United States metropolitan area

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Metropolitan Statistical Areas (MSA) are large metropolitan areas of the United States as defined by the Office of Management and Budget. These areas are urban areas with a lot of people. An earlier version of the MSA was the "Standard Metropolitan Statistical Area" (SMSA). MSAs are used for official purposes.

MSAs are made up of counties and for some county equivalents.[1] In New England, because of the greater importance of towns over counties, similar areas are based on town units. These are called New England City and Town Areas (NECTAs).

MSAs are created around a central urban area —an areawhere there are a lot of people. The counties with the urbanized area are known as the central counties of the MSA. Other nearby counties (known as outlying counties) can be a part of the MSA if these counties have strong social and economic connections to the central counties. Some areas within these outlying counties may actually be rural areas.

The population estimates for some metro areas are not always agreed upon. In some cases, different sources give numbers of people which differ by millions. The definitions used for the last U.S. Census differed from those for previous censuses. This makes it hard to compare official information from different dates. MSA boundaries do not stretch into Canada or Mexico. This can affect the number of people in several cities. For example, Detroit, Buffalo, El Paso and San Diego are often much larger than their MSA figures.

As of June 2003, there is now an additional classification, “Metropolitan Division.” The term metropolitan division is used for a county or group of counties that are a distinct employment area within a metropolitan statistical area that has at least 2.5 million people. A metropolitan division is a part of a larger metropolitan statistical area but it is often a distinct social, economic, and cultural area within the larger region.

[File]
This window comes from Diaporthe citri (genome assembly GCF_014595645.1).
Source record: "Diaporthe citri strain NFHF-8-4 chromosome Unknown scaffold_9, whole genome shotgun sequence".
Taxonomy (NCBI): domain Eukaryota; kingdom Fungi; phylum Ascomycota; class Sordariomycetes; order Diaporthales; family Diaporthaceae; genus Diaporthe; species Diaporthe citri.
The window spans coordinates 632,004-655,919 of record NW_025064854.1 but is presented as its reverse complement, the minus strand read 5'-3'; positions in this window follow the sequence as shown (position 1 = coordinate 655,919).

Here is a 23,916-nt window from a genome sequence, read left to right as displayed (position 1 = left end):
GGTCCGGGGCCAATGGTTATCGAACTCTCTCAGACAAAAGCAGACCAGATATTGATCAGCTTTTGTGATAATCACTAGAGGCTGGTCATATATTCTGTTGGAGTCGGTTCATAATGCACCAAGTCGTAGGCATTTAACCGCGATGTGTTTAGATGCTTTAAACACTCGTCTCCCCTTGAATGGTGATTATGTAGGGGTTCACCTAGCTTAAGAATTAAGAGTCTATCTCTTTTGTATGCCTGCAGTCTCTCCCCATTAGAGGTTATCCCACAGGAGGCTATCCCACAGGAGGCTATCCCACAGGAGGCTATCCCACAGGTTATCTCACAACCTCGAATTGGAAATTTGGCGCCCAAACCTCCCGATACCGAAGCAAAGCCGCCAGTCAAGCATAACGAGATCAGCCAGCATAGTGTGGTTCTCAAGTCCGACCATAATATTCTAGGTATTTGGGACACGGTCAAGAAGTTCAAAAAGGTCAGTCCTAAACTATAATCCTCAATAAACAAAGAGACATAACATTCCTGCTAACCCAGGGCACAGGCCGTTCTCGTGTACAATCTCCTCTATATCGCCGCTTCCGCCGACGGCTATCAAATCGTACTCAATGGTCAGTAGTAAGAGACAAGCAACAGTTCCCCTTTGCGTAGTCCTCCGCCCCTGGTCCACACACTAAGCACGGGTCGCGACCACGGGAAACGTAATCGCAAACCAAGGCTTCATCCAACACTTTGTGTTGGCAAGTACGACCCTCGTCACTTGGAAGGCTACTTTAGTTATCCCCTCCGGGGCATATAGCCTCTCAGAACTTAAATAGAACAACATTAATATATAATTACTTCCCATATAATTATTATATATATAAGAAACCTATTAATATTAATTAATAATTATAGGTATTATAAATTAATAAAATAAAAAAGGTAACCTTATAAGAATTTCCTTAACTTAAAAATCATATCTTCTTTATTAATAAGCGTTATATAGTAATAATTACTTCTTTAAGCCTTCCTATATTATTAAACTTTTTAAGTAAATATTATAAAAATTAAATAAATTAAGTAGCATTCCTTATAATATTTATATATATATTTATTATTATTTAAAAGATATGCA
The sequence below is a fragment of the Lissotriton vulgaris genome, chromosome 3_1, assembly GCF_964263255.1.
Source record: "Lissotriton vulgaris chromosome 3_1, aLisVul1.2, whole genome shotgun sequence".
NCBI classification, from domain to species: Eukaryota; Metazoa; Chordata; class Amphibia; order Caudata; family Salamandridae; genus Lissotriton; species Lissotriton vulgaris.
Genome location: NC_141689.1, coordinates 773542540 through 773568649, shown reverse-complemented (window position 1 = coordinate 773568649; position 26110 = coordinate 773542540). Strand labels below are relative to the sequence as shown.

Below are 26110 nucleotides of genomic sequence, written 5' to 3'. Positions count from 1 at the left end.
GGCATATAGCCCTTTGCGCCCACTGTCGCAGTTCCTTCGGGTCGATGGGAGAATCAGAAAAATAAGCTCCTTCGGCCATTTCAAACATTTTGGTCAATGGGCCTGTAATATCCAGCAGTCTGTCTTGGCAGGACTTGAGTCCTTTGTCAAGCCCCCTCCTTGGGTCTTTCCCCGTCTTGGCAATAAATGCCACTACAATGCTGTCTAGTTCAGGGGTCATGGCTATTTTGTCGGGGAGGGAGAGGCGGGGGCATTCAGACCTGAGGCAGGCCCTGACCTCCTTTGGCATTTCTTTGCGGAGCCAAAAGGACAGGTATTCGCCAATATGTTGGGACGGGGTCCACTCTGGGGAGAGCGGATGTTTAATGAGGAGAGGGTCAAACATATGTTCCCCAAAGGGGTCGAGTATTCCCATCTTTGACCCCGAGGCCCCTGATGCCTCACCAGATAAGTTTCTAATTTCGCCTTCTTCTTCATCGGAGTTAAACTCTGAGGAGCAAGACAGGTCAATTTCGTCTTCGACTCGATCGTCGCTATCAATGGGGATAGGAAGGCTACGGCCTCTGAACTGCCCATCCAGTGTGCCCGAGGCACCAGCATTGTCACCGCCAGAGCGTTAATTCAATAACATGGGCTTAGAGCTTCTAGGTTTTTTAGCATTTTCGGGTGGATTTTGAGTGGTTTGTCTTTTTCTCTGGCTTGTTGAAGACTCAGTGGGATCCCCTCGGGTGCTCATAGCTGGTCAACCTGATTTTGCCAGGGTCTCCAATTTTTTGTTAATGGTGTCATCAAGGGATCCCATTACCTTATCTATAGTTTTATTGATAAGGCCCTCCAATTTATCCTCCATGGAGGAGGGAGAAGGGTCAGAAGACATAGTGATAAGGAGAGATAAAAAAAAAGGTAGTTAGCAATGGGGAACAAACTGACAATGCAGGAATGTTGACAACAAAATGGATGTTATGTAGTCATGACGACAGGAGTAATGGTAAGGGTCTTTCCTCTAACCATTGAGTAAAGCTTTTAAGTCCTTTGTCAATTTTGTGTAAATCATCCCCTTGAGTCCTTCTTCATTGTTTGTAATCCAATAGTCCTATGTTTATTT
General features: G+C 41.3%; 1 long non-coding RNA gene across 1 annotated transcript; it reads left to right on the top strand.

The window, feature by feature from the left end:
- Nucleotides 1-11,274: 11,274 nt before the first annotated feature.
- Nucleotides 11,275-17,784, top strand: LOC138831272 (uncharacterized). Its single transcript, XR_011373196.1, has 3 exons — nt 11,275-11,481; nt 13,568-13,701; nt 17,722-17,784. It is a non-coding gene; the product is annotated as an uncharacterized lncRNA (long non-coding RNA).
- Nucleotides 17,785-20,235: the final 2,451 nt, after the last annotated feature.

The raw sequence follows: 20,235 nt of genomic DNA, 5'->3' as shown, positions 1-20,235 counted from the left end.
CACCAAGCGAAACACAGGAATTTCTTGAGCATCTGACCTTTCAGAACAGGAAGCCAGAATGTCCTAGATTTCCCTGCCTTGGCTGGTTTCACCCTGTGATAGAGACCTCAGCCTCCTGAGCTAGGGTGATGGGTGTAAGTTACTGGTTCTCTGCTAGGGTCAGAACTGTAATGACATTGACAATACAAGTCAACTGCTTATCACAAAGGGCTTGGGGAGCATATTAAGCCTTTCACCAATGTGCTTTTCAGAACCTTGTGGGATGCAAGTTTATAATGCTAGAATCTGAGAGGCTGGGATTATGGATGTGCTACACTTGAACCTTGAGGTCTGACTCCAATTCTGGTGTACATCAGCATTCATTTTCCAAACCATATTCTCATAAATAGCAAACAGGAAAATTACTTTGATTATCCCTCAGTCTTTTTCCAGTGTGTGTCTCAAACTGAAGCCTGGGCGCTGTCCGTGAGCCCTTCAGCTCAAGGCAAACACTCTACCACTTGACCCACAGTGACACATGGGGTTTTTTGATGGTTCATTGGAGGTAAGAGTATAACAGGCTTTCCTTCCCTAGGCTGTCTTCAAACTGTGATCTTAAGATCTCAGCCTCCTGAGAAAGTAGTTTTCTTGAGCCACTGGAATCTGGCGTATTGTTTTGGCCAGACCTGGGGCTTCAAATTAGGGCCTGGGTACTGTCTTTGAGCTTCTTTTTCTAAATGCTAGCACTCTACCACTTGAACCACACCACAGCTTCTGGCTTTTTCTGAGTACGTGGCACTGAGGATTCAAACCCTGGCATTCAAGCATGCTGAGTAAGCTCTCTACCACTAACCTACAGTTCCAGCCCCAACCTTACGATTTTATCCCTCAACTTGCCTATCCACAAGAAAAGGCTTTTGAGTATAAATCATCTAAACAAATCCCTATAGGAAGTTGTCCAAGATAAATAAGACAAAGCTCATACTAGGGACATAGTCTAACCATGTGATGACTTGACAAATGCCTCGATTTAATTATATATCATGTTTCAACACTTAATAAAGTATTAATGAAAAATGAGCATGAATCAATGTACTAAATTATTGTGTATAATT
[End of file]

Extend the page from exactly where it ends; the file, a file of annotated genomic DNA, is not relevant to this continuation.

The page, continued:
Top 25[change | change source]

The following is a list of the 25 most populated metropolitan statistical areas and metropolitan divisions in the United States, according to the July 1, 2007 U.S. Census Bureau estimates:[2]

Rank Metropolitan Area Metropolitan Divisions State(s) Population
1 New York–Northern New Jersey–Long Island   NYNJPA 18,815,988
  Edison NJ 2,319,704
  Nassau–Suffolk NY 2,759,762
  NewarkUnion NJ-PA 2,128,679
  New YorkWhite PlainsWayne NY-NJ 11,607,843
2 Los Angeles–Long Beach–Santa Ana   CA 12,875,587
  Los AngelesLong BeachGlendale 9,878,554
  Santa Ana–Anaheim–Irvine 2,997,033
3 Chicago–Naperville–Joliet   ILINWI 9,524,673
  ChicagoNapervilleJoliet IL 7,952,540
  Gary IN 698,971
  Lake CountyKenosha County IL–WI 873,162
4 Dallas–Fort Worth–Arlington   TX 6,145,037
  DallasPlanoIrving 4,111,529
  Fort WorthArlington 2,033,508
5 Philadelphia–Camden–Wilmington PA–NJ–DEMD 5,827,962
  Camden NJ 1,246,339
  Philadelphia PA 3,887,694
  Wilmington DE–MD–NJ 693,929
6 Houston–Sugar Land–Baytown   TX 5,628,101
7 Miami–Fort Lauderdale–Pompano Beach   FL 5,413,212
  Fort LauderdalePompano BeachDeerfield Beach 1,759,591
  MiamiMiami BeachKendall 2,387,170
  West Palm BeachBoca RatonBoynton Beach 1,266,451
8 Washington–Arlington–Alexandria   DCVA–MD–WV 5,306,565
  Bethesda-GaithersburgFrederick MD 1,155,518
  WashingtonArlingtonAlexandria DC–MD–VA–WV 4,151,047
9 Atlanta–Sandy Springs–Marietta   GA 5,278,904
10 Boston–Cambridge–Quincy   MANH 4,482,857
  BostonQuincy MA 1,858,216
  CambridgeNewtonFramingham 1,473,416
  Peabody 733,101
  Rockingham CountyStrafford County NH 418,124
11 Detroit–Warren–Livonia   MI 4,467,592
  DetroitLivoniaDearborn 1,985,101
  WarrenTroyFarmington Hills 2,482,491
12 San Francisco–Oakland–Fremont   CA 4,203,898
  OaklandFremontHayward 2,483,842
  San FranciscoSan MateoRedwood City 1,720,056
13 Phoenix–Mesa–Scottsdale   AZ 4,179,427
14 Seattle–Tacoma–Bellevue   WA 4,109,347
  SeattleBellevueEverett 2,536,182
  Tacoma 773,165
15 Riverside–San Bernardino–Ontario   CA 4,081,371
16 Minneapolis–St. Paul–Bloomington   MN–WI 3,208,212
17 San Diego–Carlsbad–San Marcos[3]   CA 2,974,859
18 St. Louis   MOIL 2,803,707
19 Tampa–St. Petersburg–Clearwater   FL 2,723,949
20 Baltimore–Towson   MD 2,668,056
21 Charlotte[4]   NC 2,566,399
22 Denver–Aurora   CO 2,464,866
23 Pittsburgh   PA–WV 2,355,712
24 Portland–Vancouver–Beaverton   OR–WA 2,175,113
25 Cincinnati–Middletown   OH-KY-IN 2,133,678
26 Cleveland–Elyria–Mentor   OH 2,096,471
For all U.S. Metropolitan Statistical Areas, see the Table of United States Metropolitan Statistical Areas.
For a list including combined metropolitan areas, see the Table of United States primary census statistical areas.

Notes[change | change source]

  1. Census Geographic Glossary, U.S. Census Bureau
  2. https://www.census.gov/population/www/estimates/metro_general/2007/CBSA-EST2007-01.csv
  3. This population is only for the United States side. The area is also included together with the city of Tijuana in Mexico in the bi-national conurbation known as the San Diego-Tijuana Metropolitan Area which together have 4,945,410 people.
  4. "Charlotte Chamber - Population Estimates 2008". Archived from the original on 2008-05-04. Retrieved 2010-07-24.